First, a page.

International Journal of Tumor Therapy

p-ISSN: 2163-2189    e-ISSN: 2163-2197

2017;  6(1): 5-14



Study of Centrosome-associated Kinase Aurora A Gene Expression as a Molecular Marker and OPN, CA242 and CA19.9 as a Tumor Markers in Diagnosis of Colorectal Carcinoma

Dalal M. Nemenqani1, 2, Eman M. I. Youssef3, 4, Wael F. Sedik4, 5, Awatif Elmohamady Edreis6, 7, Fatma Saffeyeldin Mohamed8, Fatma Oraby4, 9, Amal A. Soliman10, 11, Rehab M. Elsaid Tash12, Marwa M. Hassan13, Mona El-Fedawy El-Saied13, Walid S. H. Elsaied14, 15, Hala M. Nageb13

1Department of Pathology and Cytopathology, College of Medicine, Taif University, KSA

2Head of Laboratory & Blood Bank, KAASH, Taif, KSA

3Department of Medical Biochemistry, Faculty of Medicine (for girls), Al-Azhar University, Cairo, Egypt

4Department of Medical Biochemistry, College of Medicine, Taif University, KSA

5Department of Medical Biochemistry, Faculty of Medicine, Minia University, Egypt

6Department of Tropical Medicine, Faculty of Medicine, Tanta University, Cairo, Egypt

7Department of Internal Medicine, College of Medicine, Taif University, KSA

8Department of Tropical Medicine, Faculty of Medicine (for girls), Al-Azhar University, Cairo, Egypt

9Department of Medical Biochemistry, National Research Center, Cairo, Egypt

10Department of Clinical Pathology, Faculty of Medicine, Menoufyia University, Egypt

11Department of Clinical Pathology, College of Medicine, Taif University, KSA

12Department of Medical Microbiology and Immunology, Faculty of Medicine, Zagazig University, Zagazig, Egypt

13Department of Internal Medicine, Faculty of Medicine (for girls), Al-Azhar University, Cairo, Egypt

14Department of Pathology, Faculty of Medicine, Zagazig University, Zagazig, Egypt

15Department of Pathology, Faculty of Medicine, Tabuk University, KSA

Correspondence to: Eman M. I. Youssef, Department of Medical Biochemistry, Faculty of Medicine (for girls), Al-Azhar University, Cairo, Egypt.


Copyright © 2017 Scientific & Academic Publishing. All Rights Reserved.

This work is licensed under the Creative Commons Attribution International License (CC BY).


Aurora kinase A (AURA) is a serine/threonine-protein kinase enzyme that is encoded in humans by the AURA gene. AURA regulates the function of centrosomes and spindles for proper mitotic progression. AURA overexpression is observed in various cancers including colon cancer. Osteopontin (OPN) is a tumor progression gene and plays an essential role in tumorigenesis. The expression of OPN has been described to be related to the staging of colorectal cancer (CRC). Cancer Antigens CA 242 and CA 19-9 are widely synthesized and expressed by epithelial cells of the gastrointestinal tract. The present study aimed to assess the quantitative measurement of AURA gene expression in colonic tissue specimens of colorectal cancer as a potential tumor marker based on quantitative real-time polymerase chain reaction (qRT-PCR). Also determination of plasma OPN protein concentrations, CA19-9 and CA242 in serum in CRC patients using the Enzyme- linked immunosorbent assay (ELISA). In this study, the expression of AURA gene was analyzed in 30 malignant and 44 benign patients as a control group. A quantitative real-time PCR (qRT-PCR) was used to examine the copy number gains and mRNA level of AURA. The results showed that the AURA gene expression was highly expressed in (30%) 9 of 30 colorectal cancer studied specimens with (P-value <0.001) and expressed in (9%) 4 of 44, with a highly significant difference between the two groups. The medians of the four tumor markers (OPN, CA242, CEA and CA19-9) for the malignant and benign groups showed significant differences between the 2 groups as concerning CA242 and CEA, while a high significant difference was obtained regarding OPN, however no significant difference was achieved regarding CA19-9. Conclusively, it could be suggested that AURA gene in colorectal cancer specimens was highly expressed which could highlight the importance of this gene expression. Also the results showed that this procedure was able to discriminate between benign subjects and CRC and strongly support the idea that this genetic tissue marker might be a valuable diagnostic test for CRC. Furthermore, OPN protein level could be a sensitive marker of CRC.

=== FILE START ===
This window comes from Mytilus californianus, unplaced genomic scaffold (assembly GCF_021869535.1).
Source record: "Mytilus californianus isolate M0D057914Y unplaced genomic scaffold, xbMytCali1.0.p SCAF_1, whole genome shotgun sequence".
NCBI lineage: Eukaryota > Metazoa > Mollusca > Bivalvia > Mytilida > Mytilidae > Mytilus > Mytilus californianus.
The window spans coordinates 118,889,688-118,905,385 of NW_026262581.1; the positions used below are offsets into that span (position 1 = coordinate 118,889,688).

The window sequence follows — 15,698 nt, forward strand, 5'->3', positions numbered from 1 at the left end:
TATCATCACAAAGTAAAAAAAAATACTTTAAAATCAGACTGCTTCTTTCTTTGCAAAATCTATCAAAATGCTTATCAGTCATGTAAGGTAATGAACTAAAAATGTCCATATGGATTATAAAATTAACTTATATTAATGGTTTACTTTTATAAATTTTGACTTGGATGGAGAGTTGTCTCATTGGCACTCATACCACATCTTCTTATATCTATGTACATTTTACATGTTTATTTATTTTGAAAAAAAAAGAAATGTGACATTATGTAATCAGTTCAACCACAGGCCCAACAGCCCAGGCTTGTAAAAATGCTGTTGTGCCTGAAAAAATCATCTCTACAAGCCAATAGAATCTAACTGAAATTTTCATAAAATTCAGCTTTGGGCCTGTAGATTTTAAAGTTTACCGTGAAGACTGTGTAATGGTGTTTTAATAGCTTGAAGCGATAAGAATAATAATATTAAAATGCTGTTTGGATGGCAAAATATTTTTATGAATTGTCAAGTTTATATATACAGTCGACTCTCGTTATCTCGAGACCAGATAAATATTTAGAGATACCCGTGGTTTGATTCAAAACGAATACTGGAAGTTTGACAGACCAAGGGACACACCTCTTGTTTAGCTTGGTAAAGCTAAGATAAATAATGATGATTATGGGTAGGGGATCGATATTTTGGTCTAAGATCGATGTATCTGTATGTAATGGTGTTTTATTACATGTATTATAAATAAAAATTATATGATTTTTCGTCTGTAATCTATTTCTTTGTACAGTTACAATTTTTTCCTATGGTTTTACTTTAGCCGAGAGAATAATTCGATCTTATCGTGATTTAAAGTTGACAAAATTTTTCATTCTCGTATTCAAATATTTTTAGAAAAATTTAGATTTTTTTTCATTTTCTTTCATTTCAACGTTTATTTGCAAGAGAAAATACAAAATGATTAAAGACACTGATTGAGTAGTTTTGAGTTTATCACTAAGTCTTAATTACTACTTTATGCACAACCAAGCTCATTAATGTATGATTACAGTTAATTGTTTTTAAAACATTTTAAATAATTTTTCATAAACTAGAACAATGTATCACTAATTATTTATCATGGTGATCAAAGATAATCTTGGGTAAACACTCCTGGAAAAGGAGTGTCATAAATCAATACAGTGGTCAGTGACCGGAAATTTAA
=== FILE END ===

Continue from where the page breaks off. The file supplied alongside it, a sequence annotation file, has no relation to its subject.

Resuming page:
Keywords: Centrosome-associated Kinase

Cite this paper: Dalal M. Nemenqani, Eman M. I. Youssef, Wael F. Sedik, Awatif Elmohamady Edreis, Fatma Saffeyeldin Mohamed, Fatma Oraby, Amal A. Soliman, Rehab M. Elsaid Tash, Marwa M. Hassan, Mona El-Fedawy El-Saied, Walid S. H. Elsaied, Hala M. Nageb, Study of Centrosome-associated Kinase Aurora A Gene Expression as a Molecular Marker and OPN, CA242 and CA19.9 as a Tumor Markers in Diagnosis of Colorectal Carcinoma, International Journal of Tumor Therapy, Vol. 6 No. 1, 2017, pp. 5-14. doi: 10.5923/j.ijtt.20170601.02.

1. Introduction